The Chinese Exclusion Law can not be invoked for the purpose of keeping out of the Philippine Islands persons who have a right, under the law, to enter, nor for the purpose of preventing actual bona fide residents of said Islands from entering. It is an abuse of authority on the part of the Insular Collector of Customs to apply said exclusion law to said persons. (Ang Eng Chong v. Collector of Customs, supra; Ang Qua Shi v. Insular Collector of Customs, R.G. No. 8805, supra.)

    In the case last-quoted we held:jgc:chanrobles.com.ph

    "That a wife of a resident Chinese merchant and her minor children, who had been admitted into territory of the United States and who had resided therein for a number of years, had a right to return to the Philippine Islands, after a temporary visit to China, whether they had gone with the idea of returning to the Philippine Islands, with the husband and father, notwithstanding the fact that the father had died in China during said temporary visit."cralaw virtua1aw library

    When a Chinese person has once been lawfully admitted into territory of the United States, upon a "section six certificate," he may thereafter come and go of his own free will. This rule is applicable to the wife and minor children of a resident Chinese merchant who may enter territory of the United States without the "section six certificate."cralaw virtua1aw library

    The Attorney-General, in a carefully prepared opinion and relying upon the decision hereinbefore cited, recommends that the judgment of the lower court ordering the appellant deported be revoked and that he be permitted to enter the Philippine Islands. With that recommendation of the Attorney-General we fully agree.

    Therefore the judgment of the lower court is hereby revoked and it is hereby ordered and decreed that the appellant be permitted to enter the Philippine Islands, and without any finding as to costs, it is ordered.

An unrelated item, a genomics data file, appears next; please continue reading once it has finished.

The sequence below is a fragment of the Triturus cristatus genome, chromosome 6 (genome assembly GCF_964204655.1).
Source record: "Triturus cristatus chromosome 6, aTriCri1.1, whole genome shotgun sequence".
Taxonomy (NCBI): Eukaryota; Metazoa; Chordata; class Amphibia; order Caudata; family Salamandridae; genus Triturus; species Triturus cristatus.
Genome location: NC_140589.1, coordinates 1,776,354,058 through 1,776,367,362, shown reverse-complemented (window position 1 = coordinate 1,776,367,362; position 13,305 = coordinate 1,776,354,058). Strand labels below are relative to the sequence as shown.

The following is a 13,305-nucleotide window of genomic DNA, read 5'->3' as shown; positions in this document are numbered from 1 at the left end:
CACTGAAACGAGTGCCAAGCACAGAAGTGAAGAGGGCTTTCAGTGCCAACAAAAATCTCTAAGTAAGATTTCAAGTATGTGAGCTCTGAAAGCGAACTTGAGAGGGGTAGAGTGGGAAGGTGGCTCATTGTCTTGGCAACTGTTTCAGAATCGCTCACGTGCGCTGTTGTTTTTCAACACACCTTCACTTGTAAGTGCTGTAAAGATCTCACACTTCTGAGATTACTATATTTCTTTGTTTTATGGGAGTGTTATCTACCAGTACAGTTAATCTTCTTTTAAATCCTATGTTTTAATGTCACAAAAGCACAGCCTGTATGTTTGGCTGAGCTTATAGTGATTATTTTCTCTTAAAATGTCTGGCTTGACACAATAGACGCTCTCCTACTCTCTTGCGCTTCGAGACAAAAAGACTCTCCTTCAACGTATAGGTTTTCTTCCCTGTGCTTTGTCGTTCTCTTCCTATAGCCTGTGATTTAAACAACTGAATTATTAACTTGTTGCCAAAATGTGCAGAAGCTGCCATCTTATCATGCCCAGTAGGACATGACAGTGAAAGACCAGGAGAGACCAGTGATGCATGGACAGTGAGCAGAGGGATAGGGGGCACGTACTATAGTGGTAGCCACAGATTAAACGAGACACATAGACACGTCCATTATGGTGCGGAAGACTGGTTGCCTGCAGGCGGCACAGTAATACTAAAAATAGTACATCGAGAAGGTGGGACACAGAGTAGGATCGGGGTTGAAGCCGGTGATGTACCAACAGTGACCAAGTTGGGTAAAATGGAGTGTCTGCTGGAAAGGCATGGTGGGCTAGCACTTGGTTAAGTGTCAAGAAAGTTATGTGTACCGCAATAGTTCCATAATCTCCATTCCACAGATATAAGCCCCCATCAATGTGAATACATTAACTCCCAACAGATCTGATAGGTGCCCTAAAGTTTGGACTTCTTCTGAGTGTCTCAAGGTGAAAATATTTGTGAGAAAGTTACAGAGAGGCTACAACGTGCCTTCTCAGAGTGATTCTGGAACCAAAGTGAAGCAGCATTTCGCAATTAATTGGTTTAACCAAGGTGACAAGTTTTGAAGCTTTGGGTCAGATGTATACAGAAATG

Therefore the judgment of the lower court is hereby revoked and it is hereby ordered and decreed that the appellant be permitted to enter the Philippine Islands, and without any finding as to costs, it is so ordered.

    Torres, Carson, and Araullo, JJ., concur.

    Trent, J., reserves his vote.

    Separate Opinions


    MORELAND, J., dissenting:chanrob1es virtual 1aw library

    I dissent. I do not agree to the finding of fact that the father of the applicant left the Islands with intention of returning. There is no evidence of that fact except the statement of the applicant, which I regard, under the circumstances of this case, as verging on hearsay. An absence of five years from the Islands of an alien Chinaman, unexplained except by the statement of another, is evidence in support of the finding of the board of special inquiry that there was no intention to return, and that for that reason he lost his right to reenter or reside in the Philippine Islands.

    The foundation of the right of a minor son of a resident Chinese merchant to enter the Philippine Islands is the natural right of children to be with the father and the right of the father to their society and the right of control. That foundation disappears, and with it the right of both father and son, when the father is, at the time the minor seeks entry, in China without right to return to the Philippine Islands.

    The order refusing entry is correct.

    G.R. No. 12016   November 17, 1916 - JAO QUIM CHO v. COLLECTOR OF CUSTOMS OF THE CITY OF CEBU<br /><br />035 Phil 315